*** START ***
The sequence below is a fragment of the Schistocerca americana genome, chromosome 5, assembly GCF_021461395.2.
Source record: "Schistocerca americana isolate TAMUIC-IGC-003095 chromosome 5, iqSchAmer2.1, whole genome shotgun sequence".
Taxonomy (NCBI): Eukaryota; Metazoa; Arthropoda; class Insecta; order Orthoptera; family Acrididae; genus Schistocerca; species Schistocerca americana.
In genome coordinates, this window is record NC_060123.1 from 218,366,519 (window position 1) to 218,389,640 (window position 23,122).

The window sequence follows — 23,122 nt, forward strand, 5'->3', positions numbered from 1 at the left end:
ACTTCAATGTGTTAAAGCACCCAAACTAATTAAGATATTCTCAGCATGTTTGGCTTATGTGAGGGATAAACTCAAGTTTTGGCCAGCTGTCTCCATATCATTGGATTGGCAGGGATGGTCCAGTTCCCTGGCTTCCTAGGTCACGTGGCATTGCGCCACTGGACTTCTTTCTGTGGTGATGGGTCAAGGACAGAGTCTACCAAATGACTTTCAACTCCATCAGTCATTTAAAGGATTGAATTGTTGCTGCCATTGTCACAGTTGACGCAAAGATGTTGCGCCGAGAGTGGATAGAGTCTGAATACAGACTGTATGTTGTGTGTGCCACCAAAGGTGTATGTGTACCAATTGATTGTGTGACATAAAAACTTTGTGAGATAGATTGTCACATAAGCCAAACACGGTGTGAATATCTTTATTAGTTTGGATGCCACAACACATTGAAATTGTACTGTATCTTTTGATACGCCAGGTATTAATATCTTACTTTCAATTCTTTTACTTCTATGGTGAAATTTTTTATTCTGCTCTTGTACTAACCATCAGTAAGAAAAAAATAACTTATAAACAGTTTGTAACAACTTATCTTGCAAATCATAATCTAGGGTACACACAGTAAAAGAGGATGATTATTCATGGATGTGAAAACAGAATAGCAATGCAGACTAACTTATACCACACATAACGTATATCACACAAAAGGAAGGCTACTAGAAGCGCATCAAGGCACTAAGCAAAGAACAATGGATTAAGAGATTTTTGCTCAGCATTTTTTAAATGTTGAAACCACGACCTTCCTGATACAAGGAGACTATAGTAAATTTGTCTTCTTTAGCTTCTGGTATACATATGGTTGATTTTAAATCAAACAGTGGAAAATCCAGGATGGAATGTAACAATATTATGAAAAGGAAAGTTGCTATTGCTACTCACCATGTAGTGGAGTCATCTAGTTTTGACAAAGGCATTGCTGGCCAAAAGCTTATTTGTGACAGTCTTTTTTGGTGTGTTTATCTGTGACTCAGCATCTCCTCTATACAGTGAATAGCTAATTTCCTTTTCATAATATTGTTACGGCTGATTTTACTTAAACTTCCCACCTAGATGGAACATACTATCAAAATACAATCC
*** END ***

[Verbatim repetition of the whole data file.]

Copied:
The sequence below is a fragment of the Schistocerca americana genome, chromosome 5, assembly GCF_021461395.2.
Source record: "Schistocerca americana isolate TAMUIC-IGC-003095 chromosome 5, iqSchAmer2.1, whole genome shotgun sequence".
Taxonomy (NCBI): Eukaryota; Metazoa; Arthropoda; class Insecta; order Orthoptera; family Acrididae; genus Schistocerca; species Schistocerca americana.
In genome coordinates, this window is record NC_060123.1 from 218,366,519 (window position 1) to 218,389,640 (window position 23,122).

The window sequence follows — 23,122 nt, forward strand, 5'->3', positions numbered from 1 at the left end:
ACTTCAATGTGTTAAAGCACCCAAACTAATTAAGATATTCTCAGCATGTTTGGCTTATGTGAGGGATAAACTCAAGTTTTGGCCAGCTGTCTCCATATCATTGGATTGGCAGGGATGGTCCAGTTCCCTGGCTTCCTAGGTCACGTGGCATTGCGCCACTGGACTTCTTTCTGTGGTGATGGGTCAAGGACAGAGTCTACCAAATGACTTTCAACTCCATCAGTCATTTAAAGGATTGAATTGTTGCTGCCATTGTCACAGTTGACGCAAAGATGTTGCGCCGAGAGTGGATAGAGTCTGAATACAGACTGTATGTTGTGTGTGCCACCAAAGGTGTATGTGTACCAATTGATTGTGTGACATAAAAACTTTGTGAGATAGATTGTCACATAAGCCAAACACGGTGTGAATATCTTTATTAGTTTGGATGCCACAACACATTGAAATTGTACTGTATCTTTTGATACGCCAGGTATTAATATCTTACTTTCAATTCTTTTACTTCTATGGTGAAATTTTTTATTCTGCTCTTGTACTAACCATCAGTAAGAAAAAAATAACTTATAAACAGTTTGTAACAACTTATCTTGCAAATCATAATCTAGGGTACACACAGTAAAAGAGGATGATTATTCATGGATGTGAAAACAGAATAGCAATGCAGACTAACTTATACCACACATAACGTATATCACACAAAAGGAAGGCTACTAGAAGCGCATCAAGGCACTAAGCAAAGAACAATGGATTAAGAGATTTTTGCTCAGCATTTTTTAAATGTTGAAACCACGACCTTCCTGATACAAGGAGACTATAGTAAATTTGTCTTCTTTAGCTTCTGGTATACATATGGTTGATTTTAAATCAAACAGTGGAAAATCCAGGATGGAATGTAACAATATTATGAAAAGGAAAGTTGCTATTGCTACTCACCATGTAGTGGAGTCATCTAGTTTTGACAAAGGCATTGCTGGCCAAAAGCTTATTTGTGACAGTCTTTTTTGGTGTGTTTATCTGTGACTCAGCATCTCCTCTATACAGTGAATAGCTAATTTCCTTTTCATAATATTGTTACGGCTGATTTTACTTAAACTTCCCACCTAGATGGAACATACTATCAAAATACAATCC